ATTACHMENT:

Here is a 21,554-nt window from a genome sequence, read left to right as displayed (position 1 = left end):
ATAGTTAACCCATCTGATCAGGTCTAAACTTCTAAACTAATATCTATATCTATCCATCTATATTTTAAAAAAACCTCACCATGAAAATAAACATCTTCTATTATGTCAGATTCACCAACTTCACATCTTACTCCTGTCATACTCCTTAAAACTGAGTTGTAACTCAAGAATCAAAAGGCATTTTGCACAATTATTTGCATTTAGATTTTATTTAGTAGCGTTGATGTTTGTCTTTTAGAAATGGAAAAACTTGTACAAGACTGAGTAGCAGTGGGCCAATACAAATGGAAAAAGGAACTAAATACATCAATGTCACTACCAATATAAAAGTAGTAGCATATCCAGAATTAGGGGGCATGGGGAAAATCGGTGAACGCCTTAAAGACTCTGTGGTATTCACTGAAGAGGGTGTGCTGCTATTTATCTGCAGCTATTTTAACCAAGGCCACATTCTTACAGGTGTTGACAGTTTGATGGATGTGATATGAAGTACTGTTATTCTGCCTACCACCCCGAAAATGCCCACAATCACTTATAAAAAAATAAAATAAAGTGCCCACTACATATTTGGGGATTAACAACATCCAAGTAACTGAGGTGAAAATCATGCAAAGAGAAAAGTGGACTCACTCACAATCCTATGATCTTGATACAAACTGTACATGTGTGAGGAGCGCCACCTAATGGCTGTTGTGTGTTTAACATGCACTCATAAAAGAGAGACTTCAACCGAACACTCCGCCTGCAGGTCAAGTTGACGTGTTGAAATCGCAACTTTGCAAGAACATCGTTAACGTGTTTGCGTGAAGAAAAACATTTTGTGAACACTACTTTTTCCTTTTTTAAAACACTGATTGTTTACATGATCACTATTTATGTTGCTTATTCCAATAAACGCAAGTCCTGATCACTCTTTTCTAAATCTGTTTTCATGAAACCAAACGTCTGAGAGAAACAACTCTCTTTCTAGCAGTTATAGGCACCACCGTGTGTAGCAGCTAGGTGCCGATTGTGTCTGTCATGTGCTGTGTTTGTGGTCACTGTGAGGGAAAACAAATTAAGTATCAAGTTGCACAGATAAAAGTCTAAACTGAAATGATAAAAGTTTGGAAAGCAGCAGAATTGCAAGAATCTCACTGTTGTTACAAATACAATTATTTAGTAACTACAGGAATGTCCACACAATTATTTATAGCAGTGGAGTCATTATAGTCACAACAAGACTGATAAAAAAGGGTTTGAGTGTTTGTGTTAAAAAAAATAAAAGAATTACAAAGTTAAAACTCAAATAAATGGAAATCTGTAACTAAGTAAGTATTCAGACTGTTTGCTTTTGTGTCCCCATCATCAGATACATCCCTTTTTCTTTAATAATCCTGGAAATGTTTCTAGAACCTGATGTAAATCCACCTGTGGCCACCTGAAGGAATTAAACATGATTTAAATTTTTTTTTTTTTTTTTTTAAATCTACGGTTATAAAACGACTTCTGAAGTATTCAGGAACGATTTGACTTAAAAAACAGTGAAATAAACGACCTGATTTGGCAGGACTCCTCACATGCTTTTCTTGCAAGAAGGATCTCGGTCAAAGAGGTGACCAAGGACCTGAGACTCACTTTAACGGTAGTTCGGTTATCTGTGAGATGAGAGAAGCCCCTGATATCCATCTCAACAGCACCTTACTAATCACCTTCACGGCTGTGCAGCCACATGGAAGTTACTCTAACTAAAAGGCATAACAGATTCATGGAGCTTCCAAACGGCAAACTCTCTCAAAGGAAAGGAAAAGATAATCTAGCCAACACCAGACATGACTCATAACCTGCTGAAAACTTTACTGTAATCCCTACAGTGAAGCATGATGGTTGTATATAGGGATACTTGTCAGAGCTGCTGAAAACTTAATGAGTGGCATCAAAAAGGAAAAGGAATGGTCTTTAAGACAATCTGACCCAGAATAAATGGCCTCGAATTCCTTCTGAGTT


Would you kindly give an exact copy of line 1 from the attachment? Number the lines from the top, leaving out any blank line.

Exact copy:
Here is a 21,554-nt window from a genome sequence, read left to right as displayed (position 1 = left end):